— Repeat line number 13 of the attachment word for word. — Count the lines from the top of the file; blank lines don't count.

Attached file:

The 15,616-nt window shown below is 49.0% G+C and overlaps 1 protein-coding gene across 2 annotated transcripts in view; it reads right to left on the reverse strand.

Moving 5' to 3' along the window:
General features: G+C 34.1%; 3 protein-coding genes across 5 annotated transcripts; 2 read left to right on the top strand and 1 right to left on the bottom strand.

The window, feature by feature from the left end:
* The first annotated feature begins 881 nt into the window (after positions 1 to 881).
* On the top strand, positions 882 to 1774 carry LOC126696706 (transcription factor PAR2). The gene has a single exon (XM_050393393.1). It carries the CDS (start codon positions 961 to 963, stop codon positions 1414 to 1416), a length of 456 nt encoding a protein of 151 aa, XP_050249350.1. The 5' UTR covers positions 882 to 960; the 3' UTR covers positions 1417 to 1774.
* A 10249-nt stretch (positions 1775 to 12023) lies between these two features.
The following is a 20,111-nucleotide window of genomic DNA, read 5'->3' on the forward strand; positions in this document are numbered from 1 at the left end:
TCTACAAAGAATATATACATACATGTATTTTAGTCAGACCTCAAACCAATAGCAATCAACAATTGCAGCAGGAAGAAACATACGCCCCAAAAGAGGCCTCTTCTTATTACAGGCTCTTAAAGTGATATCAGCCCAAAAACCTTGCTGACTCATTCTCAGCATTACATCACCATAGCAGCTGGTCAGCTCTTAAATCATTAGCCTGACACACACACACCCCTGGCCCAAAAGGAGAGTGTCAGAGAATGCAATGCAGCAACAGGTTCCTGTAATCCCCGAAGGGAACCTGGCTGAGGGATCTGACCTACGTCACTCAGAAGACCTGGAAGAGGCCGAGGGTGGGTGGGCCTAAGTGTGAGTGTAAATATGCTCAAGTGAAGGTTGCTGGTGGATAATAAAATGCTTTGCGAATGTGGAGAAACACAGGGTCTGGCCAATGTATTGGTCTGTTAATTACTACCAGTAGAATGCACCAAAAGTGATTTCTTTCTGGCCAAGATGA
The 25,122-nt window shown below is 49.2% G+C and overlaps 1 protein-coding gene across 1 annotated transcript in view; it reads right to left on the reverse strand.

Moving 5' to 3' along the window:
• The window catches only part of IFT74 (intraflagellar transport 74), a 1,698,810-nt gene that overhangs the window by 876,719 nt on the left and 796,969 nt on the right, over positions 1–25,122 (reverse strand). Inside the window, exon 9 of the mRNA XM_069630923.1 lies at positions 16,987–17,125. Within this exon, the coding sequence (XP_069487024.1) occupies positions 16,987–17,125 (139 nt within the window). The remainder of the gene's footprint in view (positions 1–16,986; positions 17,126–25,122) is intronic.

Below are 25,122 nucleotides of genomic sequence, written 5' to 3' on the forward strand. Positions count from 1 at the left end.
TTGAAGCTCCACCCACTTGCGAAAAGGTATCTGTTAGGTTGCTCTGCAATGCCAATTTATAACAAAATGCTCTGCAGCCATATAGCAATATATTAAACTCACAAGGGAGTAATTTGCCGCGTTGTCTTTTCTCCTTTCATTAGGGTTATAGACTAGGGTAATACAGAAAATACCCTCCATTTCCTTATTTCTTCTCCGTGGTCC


Below are 25,122 nucleotides of genomic sequence, written 5' to 3' on the forward strand. Positions count from 1 at the left end.